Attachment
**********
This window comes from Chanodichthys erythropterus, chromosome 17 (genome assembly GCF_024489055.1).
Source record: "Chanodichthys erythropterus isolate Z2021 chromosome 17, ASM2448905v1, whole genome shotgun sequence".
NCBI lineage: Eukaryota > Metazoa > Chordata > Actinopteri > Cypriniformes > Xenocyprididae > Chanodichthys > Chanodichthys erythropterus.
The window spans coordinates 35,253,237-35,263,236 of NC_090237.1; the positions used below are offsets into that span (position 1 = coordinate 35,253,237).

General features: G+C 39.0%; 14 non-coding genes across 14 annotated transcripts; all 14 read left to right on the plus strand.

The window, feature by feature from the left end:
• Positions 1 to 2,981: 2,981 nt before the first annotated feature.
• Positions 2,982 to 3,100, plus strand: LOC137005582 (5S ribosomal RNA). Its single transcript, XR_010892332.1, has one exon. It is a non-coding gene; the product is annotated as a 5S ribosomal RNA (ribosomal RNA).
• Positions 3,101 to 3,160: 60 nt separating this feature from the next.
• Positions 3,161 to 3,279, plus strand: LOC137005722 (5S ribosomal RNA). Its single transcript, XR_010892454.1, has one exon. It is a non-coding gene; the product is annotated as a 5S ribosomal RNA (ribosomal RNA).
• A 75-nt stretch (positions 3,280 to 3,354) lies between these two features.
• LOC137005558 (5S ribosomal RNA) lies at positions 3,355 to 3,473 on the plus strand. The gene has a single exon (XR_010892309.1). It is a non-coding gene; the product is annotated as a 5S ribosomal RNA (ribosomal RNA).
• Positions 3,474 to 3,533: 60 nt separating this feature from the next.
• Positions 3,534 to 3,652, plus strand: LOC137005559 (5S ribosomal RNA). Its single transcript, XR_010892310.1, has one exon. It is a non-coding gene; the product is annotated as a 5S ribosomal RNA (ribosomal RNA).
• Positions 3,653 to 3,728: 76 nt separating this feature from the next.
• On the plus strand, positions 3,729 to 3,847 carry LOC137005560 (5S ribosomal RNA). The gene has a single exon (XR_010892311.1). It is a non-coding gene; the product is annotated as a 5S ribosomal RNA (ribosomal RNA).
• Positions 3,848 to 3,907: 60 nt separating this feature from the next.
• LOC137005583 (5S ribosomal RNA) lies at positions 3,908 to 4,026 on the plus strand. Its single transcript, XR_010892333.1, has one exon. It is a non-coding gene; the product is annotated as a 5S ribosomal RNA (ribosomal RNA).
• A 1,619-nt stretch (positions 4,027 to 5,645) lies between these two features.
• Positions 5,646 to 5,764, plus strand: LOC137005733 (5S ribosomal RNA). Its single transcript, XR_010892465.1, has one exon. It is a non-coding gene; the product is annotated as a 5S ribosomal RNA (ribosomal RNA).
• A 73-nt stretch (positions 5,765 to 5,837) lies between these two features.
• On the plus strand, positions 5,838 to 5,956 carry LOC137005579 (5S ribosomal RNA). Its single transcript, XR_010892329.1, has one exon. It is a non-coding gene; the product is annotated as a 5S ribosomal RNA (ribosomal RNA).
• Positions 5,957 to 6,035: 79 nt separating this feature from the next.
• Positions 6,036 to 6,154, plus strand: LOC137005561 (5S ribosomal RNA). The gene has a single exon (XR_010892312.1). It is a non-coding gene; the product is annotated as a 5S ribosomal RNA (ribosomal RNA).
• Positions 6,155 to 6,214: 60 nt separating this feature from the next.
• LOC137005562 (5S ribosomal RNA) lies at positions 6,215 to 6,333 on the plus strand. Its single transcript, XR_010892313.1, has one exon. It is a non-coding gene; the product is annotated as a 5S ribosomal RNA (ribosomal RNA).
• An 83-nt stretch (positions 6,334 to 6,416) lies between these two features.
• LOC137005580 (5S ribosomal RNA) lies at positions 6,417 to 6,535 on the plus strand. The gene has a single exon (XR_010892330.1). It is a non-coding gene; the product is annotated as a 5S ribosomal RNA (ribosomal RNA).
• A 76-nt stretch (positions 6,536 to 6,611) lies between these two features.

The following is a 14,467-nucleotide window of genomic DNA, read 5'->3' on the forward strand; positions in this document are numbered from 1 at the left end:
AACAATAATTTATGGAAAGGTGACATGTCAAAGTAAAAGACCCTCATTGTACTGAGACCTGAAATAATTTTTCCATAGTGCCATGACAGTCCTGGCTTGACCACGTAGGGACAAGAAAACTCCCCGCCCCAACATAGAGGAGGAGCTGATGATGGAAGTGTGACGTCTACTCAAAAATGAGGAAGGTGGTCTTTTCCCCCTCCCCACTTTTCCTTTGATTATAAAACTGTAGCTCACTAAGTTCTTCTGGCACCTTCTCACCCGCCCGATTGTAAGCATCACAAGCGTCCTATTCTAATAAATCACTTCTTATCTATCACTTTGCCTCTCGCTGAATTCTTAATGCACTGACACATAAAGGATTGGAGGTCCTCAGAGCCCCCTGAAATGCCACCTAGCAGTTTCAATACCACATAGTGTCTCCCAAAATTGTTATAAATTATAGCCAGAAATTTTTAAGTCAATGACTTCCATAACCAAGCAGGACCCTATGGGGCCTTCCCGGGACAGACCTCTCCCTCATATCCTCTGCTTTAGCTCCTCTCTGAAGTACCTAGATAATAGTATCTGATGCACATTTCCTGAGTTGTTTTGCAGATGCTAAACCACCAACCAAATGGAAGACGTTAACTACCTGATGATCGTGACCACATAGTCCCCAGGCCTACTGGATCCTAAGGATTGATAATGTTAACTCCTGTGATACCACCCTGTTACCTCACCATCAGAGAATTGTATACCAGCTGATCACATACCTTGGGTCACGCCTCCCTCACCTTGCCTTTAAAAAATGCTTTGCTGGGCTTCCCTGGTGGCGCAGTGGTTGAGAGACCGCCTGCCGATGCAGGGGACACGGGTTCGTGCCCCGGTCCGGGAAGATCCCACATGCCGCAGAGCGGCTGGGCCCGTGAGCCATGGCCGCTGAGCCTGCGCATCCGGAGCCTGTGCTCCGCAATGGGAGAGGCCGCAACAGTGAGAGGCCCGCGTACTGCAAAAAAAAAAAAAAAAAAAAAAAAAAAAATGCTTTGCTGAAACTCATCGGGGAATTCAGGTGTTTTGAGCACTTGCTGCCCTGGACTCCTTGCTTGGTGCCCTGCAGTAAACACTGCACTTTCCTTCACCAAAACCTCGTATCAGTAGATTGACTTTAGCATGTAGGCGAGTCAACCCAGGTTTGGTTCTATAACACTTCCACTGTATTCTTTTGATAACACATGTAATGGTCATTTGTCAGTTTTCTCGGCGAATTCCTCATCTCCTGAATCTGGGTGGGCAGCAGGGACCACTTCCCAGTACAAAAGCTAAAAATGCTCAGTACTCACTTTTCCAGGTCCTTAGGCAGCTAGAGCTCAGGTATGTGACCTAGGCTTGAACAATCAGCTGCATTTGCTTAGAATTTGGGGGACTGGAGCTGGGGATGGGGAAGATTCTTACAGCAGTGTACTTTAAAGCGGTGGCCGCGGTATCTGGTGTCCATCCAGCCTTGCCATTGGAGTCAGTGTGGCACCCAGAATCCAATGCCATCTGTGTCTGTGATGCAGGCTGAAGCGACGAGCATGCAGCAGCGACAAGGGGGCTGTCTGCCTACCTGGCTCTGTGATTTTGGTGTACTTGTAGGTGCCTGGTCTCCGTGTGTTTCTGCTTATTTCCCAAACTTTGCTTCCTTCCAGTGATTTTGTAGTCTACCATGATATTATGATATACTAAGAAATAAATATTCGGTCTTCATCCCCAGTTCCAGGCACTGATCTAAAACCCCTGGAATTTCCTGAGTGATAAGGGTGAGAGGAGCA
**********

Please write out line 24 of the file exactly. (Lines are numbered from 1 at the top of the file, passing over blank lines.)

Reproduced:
• Positions 6,036 to 6,154, plus strand: LOC137005561 (5S ribosomal RNA). The gene has a single exon (XR_010892312.1). It is a non-coding gene; the product is annotated as a 5S ribosomal RNA (ribosomal RNA).